Kelsey W said...

I thought the part about the dancer and the critic was interesting. On page 48 it says that "part of the creative process requires 'undisturbed development.'" It's very compelling to think about the phrase, "undisturbed development," because I find that true. I work best in the quiet where I can think and let m mind wander through whatever I need to get done.

Alicia Sears said...

"Trying to bridge the gap between work and vision can be like hearing the notes to a song without being able to finish hearing the complete tune" (46) stuck out to me because often times trying to stay on top of my work in school and wanting what's best may fall out of line with the vision I have for myself and I'm not able to quite put the two together.

Tashawna N. said...

One particular part in this chapter that I really got me thinking comes from page 48 where it says,"Ignoring criticism...requires keeping others out." I think this got me thinking because I think that I do sometimes keep people out but not necessarily for the reason of ignoring criticism however, that is a concept that is understandable because there is always going to be someone to give you criticism but it's a matter of whether or not you actually take the time to accept their criticism or not.

~Tashawna Nash

cassidy oliver said...


This chapter talks a lot about criticism and when to ignore it. Criticism is essential to art, but not all criticism is constructive. For some artists, their flaws are incorporated into their artwork in order to ignore their own criticism (Lewis 52). But ignoring your inner critic can distort that critic that is often needed to make quality work. That is an important part of the process of making art that is often neglected. By neglecting it you are often leaving ones self up for complete judgement by others.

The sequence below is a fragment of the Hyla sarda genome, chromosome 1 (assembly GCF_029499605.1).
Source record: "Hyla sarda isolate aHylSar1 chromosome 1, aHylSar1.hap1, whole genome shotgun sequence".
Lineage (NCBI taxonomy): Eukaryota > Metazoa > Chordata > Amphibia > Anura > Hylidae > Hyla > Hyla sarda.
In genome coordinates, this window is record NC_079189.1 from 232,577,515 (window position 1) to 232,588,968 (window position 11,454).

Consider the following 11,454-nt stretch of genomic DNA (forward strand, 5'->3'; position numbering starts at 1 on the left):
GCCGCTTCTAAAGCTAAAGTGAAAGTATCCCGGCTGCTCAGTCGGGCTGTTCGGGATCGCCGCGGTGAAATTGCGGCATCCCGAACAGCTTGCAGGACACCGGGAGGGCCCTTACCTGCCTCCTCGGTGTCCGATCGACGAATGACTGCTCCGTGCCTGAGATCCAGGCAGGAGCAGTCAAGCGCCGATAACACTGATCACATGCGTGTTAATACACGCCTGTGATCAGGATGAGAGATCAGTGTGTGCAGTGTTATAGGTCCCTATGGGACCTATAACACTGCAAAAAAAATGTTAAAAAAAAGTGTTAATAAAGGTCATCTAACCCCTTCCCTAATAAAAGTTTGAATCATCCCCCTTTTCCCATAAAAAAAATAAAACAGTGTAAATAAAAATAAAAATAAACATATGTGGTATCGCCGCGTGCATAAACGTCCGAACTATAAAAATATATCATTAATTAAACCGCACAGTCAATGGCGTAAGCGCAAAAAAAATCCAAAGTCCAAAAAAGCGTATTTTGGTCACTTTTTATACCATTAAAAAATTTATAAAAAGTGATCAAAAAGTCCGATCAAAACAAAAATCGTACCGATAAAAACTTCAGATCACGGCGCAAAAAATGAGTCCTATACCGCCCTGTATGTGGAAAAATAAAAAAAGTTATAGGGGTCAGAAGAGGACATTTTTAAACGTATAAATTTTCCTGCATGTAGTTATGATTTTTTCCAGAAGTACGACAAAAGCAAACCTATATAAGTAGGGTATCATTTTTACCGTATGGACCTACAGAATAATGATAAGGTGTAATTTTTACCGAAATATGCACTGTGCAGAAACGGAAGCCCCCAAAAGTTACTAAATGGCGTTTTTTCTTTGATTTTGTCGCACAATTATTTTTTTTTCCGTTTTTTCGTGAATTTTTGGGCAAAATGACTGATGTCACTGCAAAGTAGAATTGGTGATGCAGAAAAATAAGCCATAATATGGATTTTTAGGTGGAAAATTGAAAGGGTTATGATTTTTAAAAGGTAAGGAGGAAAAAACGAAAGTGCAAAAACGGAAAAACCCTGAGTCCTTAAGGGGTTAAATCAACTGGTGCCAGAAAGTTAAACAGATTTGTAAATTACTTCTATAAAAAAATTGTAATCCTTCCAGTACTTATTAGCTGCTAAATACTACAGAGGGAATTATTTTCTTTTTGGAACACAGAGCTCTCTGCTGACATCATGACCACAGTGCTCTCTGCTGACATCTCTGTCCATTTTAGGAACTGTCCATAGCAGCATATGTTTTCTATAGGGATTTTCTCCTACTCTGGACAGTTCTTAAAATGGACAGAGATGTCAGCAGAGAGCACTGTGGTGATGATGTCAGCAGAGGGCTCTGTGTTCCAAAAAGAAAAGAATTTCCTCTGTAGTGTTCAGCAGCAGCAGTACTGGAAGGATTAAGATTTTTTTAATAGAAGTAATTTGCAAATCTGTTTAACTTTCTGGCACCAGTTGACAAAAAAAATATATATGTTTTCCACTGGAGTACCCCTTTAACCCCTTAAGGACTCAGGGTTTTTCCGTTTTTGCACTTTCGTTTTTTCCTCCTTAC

Quincy Sanderlin said...

I found Lewis's discussion on criticism to be interesting. The opinion of other people
can elevates someone's craft or art if it is constructive. The opinion of others can also be destructive, if it comes from a negative place. Knowing when to accept or reject criticism can be difficult. Lewis reflects this on page 52 when she says "knowing when to ignore criticism is a riddle." With this fine line, an artist ultimately has to reflect on his or hers own work, and make a judgement whether to neglect or accept criticism.

Quincy Sanderlin said...

I found Lewis's discussion on criticism to be interesting. The opinion of others can elevate a person's craft or art, if it is constructive. The opinion of other people can also be destructive if it comes from a negative place. It can be difficult to decide whether to reject or accept criticism. Lewis presents this on page 52 when she says "knowing when to ignore criticism is a riddle." An artist ultimately has to reflect on his or hers own work, and use judgement to decide whether to reject or accept criticism.

Maya Estell said...


"We make discoveries, breakthroughs, and inventions in part because we are free enough to take risks, and fail if necessary. Private spaces are often where we extract the gains from attempts and misses" (49). Sarah Lewis

In the third chapter of The Rise, Sarah Lewis discusses "blankness, or seeming non-responses, and private domains for creation. She discusses how "safe havens" might be used to allow work time to develop.

What aspects concerning discussions of safe havens, private domains, the uses of pressure for creating, or any other aspect of the chapter did you find most useful for thinking about creativity? Why or how so? Provide page numbers.

As far as Safe havens are concerned in connection with creativity, the idea of dance was what I found to be most useful for thinking about creativity. "Terry expected more of this new sprout on the landscape with talent for miles." (Lewis, p.42) prior to this quote the Author describes how Taylor created a magazine that was entirely dedicated to dancers which really helped to create a safe haven for them to come and express themselves including what ever new Ideas that they wanted. This i viewed as one of her private domains for creation.